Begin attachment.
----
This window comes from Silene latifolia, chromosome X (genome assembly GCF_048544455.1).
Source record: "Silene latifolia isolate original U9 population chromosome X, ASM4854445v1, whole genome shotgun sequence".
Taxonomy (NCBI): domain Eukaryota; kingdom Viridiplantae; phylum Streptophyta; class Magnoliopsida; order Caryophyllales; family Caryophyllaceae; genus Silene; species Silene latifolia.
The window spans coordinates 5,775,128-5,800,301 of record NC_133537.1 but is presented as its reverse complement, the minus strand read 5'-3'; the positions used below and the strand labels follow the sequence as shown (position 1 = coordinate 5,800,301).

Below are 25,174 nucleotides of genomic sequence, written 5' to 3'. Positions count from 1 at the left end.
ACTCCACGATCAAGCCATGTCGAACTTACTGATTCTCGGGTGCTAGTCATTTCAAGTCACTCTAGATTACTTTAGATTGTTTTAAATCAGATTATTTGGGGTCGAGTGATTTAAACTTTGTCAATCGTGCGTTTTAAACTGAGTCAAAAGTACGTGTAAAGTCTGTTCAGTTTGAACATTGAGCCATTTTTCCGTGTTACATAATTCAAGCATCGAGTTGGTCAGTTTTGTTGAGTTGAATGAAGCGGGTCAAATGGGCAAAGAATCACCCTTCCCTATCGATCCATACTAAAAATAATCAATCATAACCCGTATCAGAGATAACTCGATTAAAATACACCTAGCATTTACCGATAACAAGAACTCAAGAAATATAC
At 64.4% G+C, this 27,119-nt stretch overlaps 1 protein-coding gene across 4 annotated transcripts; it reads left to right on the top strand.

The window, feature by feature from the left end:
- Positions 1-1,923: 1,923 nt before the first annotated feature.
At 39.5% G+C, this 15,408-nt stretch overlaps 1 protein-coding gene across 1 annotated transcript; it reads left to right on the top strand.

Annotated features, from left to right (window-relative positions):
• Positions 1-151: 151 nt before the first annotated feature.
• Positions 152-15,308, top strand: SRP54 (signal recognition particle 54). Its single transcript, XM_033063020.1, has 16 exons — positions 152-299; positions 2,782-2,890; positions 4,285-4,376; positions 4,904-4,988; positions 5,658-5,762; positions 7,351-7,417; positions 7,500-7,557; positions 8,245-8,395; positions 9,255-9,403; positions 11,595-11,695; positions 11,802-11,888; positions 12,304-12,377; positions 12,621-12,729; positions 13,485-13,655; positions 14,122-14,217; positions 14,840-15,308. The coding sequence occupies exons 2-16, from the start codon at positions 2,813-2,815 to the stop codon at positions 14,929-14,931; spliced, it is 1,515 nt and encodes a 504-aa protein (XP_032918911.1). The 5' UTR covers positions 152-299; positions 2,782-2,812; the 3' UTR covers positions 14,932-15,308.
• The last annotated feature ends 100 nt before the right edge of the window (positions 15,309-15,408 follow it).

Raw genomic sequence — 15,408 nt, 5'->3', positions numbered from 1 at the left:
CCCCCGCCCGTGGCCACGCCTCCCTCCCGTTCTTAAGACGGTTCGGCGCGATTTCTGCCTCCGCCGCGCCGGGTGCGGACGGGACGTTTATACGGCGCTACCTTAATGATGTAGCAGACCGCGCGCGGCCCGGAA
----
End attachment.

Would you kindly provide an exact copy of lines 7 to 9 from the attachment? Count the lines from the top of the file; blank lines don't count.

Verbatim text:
At 64.4% G+C, this 27,119-nt stretch overlaps 1 protein-coding gene across 4 annotated transcripts; it reads left to right on the top strand.

The window, feature by feature from the left end:
- Positions 1-1,923: 1,923 nt before the first annotated feature.